By the end of June 2000, rates of both computer and Internet use by Western Australian businesses varied considerably across industries and sometimes disproportionately within industries. Rates of computer use in Mining, Manufacturing, Communication and Property and business services were over 80%, while Mining (81%) and Property and business services (76%) recorded correspondingly high rates of Internet access. Although high in computer use, the Communication services industry recorded one of the lowest rates of Internet access at 44%, due mainly to low rates within the Postal and courier services component which more than offset the very high rates within the Telecommunications services component. The Finance and insurance industry also had a high rate of Internet access, which was similar to the rate of computer use within the industry.

WESTERN AUSTRALIAN BUSINESSES: Use Of Information Technology By Industry, 2000

Computer use
Internet access
Industry
%
%

Mining
87
81
Manufacturing
84
68
Construction
72
47
Wholesale trade
71
39
Retail trade
71
44
Accommodation, cafes and restaurants
65
38
Transport and storage
59
45
Communication services
84
44
Finance and insurance
77
75
Property and business services
88
76
Health and community services
79
49
Cultural and recreational services
75
46
Personal and other services
59
36
All industries(a)
75
54

(a) Total includes Electricity, gas and water supply, for which figures are not publishable.



Information technology use by business size

The proportion of Western Australian businesses which had used computers or accessed the Internet increased markedly with the size of the business. At the end of June 2000, two thirds of those business employing fewer than 5 persons used a computer compared with virtually all businesses employing 20 or more persons. The rate of businesses with Internet access ranged from 43% in businesses employing less than 5 persons to over 80% for those employing 20 or more persons (99% for businesses with 100 or more persons).
Use of information technology by business size


ARE WE DOING BUSINESS OVER THE INTERNET?

Conducting business over the Internet is a relatively new area of activity. Western Australian businesses are using the Internet for buying or selling related activities and on-line banking at rates comparable to businesses nationally. Of Western Australian businesses with Internet access, 16% used it only for email and/or information searches, compared with 20% nationally.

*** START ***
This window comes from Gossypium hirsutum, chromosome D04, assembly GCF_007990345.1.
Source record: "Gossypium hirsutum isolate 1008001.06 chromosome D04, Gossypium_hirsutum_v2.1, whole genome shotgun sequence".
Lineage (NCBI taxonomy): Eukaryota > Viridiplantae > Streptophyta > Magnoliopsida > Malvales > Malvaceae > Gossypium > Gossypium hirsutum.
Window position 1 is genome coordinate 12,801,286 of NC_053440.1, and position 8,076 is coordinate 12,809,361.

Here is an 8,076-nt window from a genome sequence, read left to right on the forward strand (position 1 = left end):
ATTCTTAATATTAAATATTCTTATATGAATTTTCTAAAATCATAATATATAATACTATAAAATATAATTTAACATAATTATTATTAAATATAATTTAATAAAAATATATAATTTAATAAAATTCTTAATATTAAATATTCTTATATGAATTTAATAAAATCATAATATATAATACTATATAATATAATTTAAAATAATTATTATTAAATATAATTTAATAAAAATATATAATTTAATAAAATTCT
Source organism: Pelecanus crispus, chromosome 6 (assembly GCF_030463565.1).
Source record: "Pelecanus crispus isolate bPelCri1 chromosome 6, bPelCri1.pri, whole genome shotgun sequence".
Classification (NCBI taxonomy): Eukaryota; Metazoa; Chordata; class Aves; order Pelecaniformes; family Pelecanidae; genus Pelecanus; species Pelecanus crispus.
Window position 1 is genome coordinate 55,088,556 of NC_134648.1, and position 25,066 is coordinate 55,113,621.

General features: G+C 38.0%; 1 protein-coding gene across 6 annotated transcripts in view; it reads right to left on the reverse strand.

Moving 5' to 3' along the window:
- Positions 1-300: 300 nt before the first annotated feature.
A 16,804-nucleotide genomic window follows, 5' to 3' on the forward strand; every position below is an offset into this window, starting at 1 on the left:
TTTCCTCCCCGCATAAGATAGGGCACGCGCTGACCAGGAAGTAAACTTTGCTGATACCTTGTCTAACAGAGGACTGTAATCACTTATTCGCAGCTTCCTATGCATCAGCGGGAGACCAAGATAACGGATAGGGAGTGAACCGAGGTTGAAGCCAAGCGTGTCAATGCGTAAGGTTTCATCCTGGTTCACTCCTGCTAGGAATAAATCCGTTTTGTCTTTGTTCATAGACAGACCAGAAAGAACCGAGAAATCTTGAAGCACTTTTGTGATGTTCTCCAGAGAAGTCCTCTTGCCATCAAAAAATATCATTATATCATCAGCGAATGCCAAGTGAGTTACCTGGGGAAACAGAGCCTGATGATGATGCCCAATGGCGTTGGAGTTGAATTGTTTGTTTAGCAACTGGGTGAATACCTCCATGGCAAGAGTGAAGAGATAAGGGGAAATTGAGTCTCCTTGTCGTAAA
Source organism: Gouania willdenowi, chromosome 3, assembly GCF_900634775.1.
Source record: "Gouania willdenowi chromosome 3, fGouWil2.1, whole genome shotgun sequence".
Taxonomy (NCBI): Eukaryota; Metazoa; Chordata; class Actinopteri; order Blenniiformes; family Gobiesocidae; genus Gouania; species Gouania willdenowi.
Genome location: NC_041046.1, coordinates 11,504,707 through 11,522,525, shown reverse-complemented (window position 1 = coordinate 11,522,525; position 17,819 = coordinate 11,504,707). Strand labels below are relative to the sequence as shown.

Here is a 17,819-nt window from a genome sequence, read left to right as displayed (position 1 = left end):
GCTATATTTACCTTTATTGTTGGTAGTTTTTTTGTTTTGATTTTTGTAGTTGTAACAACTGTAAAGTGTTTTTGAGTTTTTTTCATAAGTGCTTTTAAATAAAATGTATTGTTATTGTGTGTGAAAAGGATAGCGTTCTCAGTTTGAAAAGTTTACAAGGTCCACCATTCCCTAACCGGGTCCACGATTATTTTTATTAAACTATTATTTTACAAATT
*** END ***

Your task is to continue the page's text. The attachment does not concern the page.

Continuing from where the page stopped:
Businesses which used the Internet, including the World Wide Web, to facilitate business processes such as the buying or selling of goods and services, banking, recruitment or company promotion have been labelled 'Internet business active'. Excluded from this group were businesses which used the Internet only for email or information searches. At the end of June 2000, 47% of all Western Australian businesses were 'Internet business active', compared with 46% nationally.

Businesses which received income from goods or services that were ordered via the Internet or a web site are said to be 'Internet commerce active'. At the end of June 2000, 7% of all Western Australian businesses were 'Internet commerce active', compared to 6% nationally.

Of those Western Australian businesses with access to the Internet at the end of June 2000:
    • 29% were engaged in activities associated with selling goods or services, including receiving orders, sending invoices, and providing after sales service (28% nationally);
    • 26% used it for activities associated with buying goods or services, such as ordering supplies, purchasing information on-line or receiving invoices (24% nationally); and
    • 42% used it for banking (36% nationally).



USE OF INFORMATION TECHNOLOGY ON FARMS


ARE MORE FARMS USING INFORMATION TECHNOLOGY?

Almost three in five (59%) of the 14,038 Western Australian farms with an estimated value of agricultural operations (EVAO) of $5,000 or more, owned or used a computer in March 1999. This represented a 21% increase over the number of farms using a computer at March 1998 (49%), and was significantly higher than the Australian figure of 49% for March 1999.

More Western Australian farms were also accessing the Internet. At March 1999, 18% of Western Australian farms were using the Internet, a significant increase on the 10% recorded at March 1998. Nationally, the rates of Internet access were almost the same for both periods.


HOW ARE FARMS USING INFORMATION TECHNOLOGY AND AT WHAT COST?